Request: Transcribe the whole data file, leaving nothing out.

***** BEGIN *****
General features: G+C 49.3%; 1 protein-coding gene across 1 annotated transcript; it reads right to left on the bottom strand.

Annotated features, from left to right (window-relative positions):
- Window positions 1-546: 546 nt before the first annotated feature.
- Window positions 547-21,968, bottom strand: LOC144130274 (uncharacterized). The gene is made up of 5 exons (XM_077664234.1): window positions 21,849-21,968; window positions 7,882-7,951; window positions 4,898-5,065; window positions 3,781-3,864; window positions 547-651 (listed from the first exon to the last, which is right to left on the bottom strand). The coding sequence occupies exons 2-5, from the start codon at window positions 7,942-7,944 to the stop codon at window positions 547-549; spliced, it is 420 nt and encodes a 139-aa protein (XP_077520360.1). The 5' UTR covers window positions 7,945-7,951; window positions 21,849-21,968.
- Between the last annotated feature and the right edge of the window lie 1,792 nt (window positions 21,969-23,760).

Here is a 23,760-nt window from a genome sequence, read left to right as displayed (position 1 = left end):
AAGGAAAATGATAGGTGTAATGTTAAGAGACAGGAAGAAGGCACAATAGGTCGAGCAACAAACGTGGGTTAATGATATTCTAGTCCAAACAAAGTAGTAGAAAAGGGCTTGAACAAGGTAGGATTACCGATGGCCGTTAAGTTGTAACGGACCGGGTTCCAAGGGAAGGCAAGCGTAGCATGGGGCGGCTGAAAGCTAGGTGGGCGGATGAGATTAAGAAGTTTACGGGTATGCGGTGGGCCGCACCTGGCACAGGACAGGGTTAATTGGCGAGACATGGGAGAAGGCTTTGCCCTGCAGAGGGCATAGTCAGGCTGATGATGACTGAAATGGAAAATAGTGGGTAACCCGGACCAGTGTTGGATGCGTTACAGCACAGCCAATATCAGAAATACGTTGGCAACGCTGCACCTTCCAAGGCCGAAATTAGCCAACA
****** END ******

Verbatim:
General features: G+C 49.3%; 1 protein-coding gene across 1 annotated transcript; it reads right to left on the bottom strand.

Annotated features, from left to right (window-relative positions):
- Window positions 1-546: 546 nt before the first annotated feature.
- Window positions 547-21,968, bottom strand: LOC144130274 (uncharacterized). The gene is made up of 5 exons (XM_077664234.1): window positions 21,849-21,968; window positions 7,882-7,951; window positions 4,898-5,065; window positions 3,781-3,864; window positions 547-651 (listed from the first exon to the last, which is right to left on the bottom strand). The coding sequence occupies exons 2-5, from the start codon at window positions 7,942-7,944 to the stop codon at window positions 547-549; spliced, it is 420 nt and encodes a 139-aa protein (XP_077520360.1). The 5' UTR covers window positions 7,945-7,951; window positions 21,849-21,968.
- Between the last annotated feature and the right edge of the window lie 1,792 nt (window positions 21,969-23,760).

Here is a 23,760-nt window from a genome sequence, read left to right as displayed (position 1 = left end):
AAGGAAAATGATAGGTGTAATGTTAAGAGACAGGAAGAAGGCACAATAGGTCGAGCAACAAACGTGGGTTAATGATATTCTAGTCCAAACAAAGTAGTAGAAAAGGGCTTGAACAAGGTAGGATTACCGATGGCCGTTAAGTTGTAACGGACCGGGTTCCAAGGGAAGGCAAGCGTAGCATGGGGCGGCTGAAAGCTAGGTGGGCGGATGAGATTAAGAAGTTTACGGGTATGCGGTGGGCCGCACCTGGCACAGGACAGGGTTAATTGGCGAGACATGGGAGAAGGCTTTGCCCTGCAGAGGGCATAGTCAGGCTGATGATGACTGAAATGGAAAATAGTGGGTAACCCGGACCAGTGTTGGATGCGTTACAGCACAGCCAATATCAGAAATACGTTGGCAACGCTGCACCTTCCAAGGCCGAAATTAGCCAACA